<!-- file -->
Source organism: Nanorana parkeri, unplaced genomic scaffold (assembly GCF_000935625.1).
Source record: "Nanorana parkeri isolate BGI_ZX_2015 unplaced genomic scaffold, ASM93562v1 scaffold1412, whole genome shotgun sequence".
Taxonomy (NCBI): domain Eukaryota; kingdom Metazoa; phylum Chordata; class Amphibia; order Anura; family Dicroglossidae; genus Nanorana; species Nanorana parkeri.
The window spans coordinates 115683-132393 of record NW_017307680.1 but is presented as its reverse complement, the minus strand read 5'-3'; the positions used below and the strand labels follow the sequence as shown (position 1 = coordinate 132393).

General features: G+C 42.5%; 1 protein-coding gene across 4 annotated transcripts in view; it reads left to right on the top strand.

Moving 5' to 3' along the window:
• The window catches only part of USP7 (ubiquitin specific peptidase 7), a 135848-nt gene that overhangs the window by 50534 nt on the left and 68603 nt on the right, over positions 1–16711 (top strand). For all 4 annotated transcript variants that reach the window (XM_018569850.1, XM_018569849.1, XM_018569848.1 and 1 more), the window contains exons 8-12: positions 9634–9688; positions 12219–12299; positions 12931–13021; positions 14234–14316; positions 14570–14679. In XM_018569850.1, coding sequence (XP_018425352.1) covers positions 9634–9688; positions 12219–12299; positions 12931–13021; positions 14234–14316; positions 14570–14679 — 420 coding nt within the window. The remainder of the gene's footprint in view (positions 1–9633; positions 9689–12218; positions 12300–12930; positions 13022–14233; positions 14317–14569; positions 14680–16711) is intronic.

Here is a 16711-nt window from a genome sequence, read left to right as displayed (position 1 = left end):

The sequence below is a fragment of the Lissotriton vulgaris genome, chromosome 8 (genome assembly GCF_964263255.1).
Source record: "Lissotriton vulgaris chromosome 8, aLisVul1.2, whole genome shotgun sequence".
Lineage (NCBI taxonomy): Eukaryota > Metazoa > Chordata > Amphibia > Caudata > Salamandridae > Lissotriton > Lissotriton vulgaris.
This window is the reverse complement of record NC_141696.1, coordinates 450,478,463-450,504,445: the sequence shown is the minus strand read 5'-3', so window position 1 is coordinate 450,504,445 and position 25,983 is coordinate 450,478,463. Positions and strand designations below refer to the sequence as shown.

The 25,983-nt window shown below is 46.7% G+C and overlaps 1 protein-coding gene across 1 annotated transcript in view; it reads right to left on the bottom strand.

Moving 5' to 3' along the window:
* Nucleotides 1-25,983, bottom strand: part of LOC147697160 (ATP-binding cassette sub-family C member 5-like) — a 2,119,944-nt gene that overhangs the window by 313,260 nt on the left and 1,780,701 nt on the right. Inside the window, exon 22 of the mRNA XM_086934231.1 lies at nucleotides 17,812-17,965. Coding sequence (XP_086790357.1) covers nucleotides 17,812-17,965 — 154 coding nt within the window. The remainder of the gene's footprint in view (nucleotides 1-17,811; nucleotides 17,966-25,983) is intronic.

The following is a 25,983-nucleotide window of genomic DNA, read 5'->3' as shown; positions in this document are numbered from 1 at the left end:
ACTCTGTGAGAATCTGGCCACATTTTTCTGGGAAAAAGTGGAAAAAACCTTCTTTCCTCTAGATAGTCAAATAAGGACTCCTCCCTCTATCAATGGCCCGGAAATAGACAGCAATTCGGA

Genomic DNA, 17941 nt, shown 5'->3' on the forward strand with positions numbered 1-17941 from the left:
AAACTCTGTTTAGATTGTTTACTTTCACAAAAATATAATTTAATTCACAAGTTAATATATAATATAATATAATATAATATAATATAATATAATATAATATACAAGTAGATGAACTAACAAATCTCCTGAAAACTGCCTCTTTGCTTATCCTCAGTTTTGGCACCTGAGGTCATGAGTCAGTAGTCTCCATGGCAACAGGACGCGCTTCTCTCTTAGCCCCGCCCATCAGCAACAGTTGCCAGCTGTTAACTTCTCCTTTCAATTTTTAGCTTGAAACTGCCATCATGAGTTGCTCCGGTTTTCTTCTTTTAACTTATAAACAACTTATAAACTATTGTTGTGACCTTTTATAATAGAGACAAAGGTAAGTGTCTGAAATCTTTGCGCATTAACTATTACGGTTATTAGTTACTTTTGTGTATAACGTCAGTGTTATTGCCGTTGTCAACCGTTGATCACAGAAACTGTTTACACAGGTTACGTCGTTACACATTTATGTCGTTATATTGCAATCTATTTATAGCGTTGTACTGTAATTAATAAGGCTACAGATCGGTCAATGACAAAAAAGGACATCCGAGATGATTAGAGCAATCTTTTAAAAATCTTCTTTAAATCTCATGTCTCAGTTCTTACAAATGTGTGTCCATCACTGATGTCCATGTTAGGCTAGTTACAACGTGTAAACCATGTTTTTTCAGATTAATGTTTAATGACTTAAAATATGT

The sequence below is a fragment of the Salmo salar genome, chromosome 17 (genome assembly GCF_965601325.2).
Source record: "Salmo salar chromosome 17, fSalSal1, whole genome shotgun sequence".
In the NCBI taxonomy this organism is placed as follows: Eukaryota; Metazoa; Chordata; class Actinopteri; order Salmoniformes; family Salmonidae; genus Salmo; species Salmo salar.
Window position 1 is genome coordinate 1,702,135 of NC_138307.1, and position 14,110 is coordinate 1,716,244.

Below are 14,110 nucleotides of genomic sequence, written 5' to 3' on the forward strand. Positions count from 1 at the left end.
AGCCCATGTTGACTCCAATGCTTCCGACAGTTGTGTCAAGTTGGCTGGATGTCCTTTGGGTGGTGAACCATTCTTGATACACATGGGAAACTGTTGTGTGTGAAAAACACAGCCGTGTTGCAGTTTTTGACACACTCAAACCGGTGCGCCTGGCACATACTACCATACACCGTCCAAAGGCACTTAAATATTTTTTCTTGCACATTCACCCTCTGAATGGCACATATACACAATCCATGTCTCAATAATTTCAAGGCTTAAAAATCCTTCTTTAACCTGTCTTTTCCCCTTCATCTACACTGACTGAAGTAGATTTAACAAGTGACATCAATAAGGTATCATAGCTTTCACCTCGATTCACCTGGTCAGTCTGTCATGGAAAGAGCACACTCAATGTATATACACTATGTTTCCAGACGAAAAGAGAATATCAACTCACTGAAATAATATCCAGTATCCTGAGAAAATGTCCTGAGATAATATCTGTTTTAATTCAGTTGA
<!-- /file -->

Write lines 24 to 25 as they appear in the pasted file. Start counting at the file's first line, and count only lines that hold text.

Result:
Below are 14,110 nucleotides of genomic sequence, written 5' to 3' on the forward strand. Positions count from 1 at the left end.
AGCCCATGTTGACTCCAATGCTTCCGACAGTTGTGTCAAGTTGGCTGGATGTCCTTTGGGTGGTGAACCATTCTTGATACACATGGGAAACTGTTGTGTGTGAAAAACACAGCCGTGTTGCAGTTTTTGACACACTCAAACCGGTGCGCCTGGCACATACTACCATACACCGTCCAAAGGCACTTAAATATTTTTTCTTGCACATTCACCCTCTGAATGGCACATATACACAATCCATGTCTCAATAATTTCAAGGCTTAAAAATCCTTCTTTAACCTGTCTTTTCCCCTTCATCTACACTGACTGAAGTAGATTTAACAAGTGACATCAATAAGGTATCATAGCTTTCACCTCGATTCACCTGGTCAGTCTGTCATGGAAAGAGCACACTCAATGTATATACACTATGTTTCCAGACGAAAAGAGAATATCAACTCACTGAAATAATATCCAGTATCCTGAGAAAATGTCCTGAGATAATATCTGTTTTAATTCAGTTGA